Hawaii has quite a pedigree for modernist architecture. Indeed, this website recently covered Vladimir Ossipoff’s famous Goodsill House, which clearly captured the curious fusion of Japanese and American modernist influences in a style that has come to be called “kama’aina” architecture.
But this style is by no means the only game in town. Indeed, in a significant departure from kama’aina, the recently built Yeo House on the Hamakua Coast (Big Island), seems much more evocative of Mies Van der Rohe’s Farnsworth House than anything Ossipoff ever had to offer Hawaiian architecture.
Located on thirty acres of remote pasture, it was built by Craig Steely Architects, whose principal concern appears to have been the sustainable construction rather than any attempt to challenge the vernacular architecture.
Specifically, for this house the architects experimented with prefabrication systems, considering it a less impactful means of building in such a remote location.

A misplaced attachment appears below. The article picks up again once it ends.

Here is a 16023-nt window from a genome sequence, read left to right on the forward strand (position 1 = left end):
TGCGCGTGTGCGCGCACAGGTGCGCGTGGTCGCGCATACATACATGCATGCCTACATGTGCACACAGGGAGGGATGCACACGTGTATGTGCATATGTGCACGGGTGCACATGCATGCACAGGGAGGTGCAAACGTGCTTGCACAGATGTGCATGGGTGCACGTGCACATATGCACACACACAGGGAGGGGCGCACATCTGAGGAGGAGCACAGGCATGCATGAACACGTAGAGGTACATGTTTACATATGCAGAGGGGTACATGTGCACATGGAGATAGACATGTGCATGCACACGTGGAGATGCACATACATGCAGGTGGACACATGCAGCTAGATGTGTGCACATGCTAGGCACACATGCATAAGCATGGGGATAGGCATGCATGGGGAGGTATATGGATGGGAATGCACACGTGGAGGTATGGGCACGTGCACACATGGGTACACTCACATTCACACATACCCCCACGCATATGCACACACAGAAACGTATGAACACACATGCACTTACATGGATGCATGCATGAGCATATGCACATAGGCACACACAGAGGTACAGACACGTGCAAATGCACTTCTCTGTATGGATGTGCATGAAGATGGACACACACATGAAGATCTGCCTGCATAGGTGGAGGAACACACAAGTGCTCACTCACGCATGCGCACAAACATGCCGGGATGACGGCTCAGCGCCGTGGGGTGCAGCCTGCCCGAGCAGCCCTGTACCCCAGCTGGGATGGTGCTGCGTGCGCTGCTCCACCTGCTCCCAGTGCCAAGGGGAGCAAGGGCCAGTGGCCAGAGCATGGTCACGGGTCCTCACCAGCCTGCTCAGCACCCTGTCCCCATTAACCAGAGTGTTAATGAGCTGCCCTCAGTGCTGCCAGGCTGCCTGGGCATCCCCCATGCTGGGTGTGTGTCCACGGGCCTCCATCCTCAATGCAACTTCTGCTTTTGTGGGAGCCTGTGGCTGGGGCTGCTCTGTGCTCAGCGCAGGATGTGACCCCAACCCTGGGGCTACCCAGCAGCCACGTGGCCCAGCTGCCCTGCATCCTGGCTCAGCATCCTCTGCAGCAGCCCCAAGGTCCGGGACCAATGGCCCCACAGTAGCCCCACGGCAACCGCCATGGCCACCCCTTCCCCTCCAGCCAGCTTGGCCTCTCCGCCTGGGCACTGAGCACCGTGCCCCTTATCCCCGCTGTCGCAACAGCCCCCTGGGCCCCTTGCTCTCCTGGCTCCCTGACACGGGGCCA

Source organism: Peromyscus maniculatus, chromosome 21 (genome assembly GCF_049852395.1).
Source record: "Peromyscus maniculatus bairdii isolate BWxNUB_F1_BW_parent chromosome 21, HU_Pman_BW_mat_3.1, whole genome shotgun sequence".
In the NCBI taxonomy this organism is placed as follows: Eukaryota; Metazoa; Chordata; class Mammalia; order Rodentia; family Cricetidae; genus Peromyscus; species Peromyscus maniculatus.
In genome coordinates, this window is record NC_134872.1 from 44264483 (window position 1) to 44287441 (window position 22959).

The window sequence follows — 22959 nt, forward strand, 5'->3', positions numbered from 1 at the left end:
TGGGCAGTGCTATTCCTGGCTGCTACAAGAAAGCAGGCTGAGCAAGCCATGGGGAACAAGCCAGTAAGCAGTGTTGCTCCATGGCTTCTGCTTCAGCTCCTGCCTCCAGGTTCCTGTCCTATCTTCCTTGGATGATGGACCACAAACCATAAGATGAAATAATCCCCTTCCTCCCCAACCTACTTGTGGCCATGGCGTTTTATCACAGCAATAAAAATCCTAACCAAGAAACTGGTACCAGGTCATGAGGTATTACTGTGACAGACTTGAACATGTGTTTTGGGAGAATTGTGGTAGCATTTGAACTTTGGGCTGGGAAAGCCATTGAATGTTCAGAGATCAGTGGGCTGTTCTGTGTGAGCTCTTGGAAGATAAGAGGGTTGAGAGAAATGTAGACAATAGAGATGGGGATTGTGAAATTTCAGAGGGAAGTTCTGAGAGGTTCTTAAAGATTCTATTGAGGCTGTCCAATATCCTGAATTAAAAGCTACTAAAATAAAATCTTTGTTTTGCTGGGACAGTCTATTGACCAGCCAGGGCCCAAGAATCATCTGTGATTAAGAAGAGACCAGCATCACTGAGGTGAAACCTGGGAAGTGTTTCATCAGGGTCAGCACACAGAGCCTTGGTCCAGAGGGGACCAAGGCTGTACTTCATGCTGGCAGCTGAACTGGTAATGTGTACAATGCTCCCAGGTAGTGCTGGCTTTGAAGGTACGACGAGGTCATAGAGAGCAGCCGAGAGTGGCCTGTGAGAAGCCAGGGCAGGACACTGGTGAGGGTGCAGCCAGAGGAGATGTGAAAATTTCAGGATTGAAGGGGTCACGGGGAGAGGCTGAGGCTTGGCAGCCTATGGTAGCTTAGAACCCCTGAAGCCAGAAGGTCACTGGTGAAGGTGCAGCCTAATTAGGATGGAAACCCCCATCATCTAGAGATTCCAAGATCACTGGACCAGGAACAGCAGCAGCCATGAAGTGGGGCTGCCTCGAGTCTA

However, after finding that standard systems were too clumsy, the architects enlisted the help of their structural engineer who designed and developed a bolt together structural system based on 8″x 8″ wide flange beams.
According to the architects, “this enabled broad spans of steel framing while retaining the elegance of scale we had envisioned”.
The outcome is a slender steel frame which permits walls of varying opacity: “from nothing, to glass, to screen, to solid”, writes the description. This has the effect of providing a subtle array of exposures to the awe-inspiring Hamakua coastline.
Among these different “exposures”, especially pleasing is the passageway along the front side of the house (the side facing away from the coastline), which features grills that cast beautiful shadows on the concrete floor.
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It’s also worth praising the entranceway to the house itself, comprised of a set of large concrete squares over a pond. This distinctly minimalist feature allows inhabitants and guests a pleasant staggered introduction to the inside of the house, where they are almost indoors before being so.
Photo by Mark Haddawy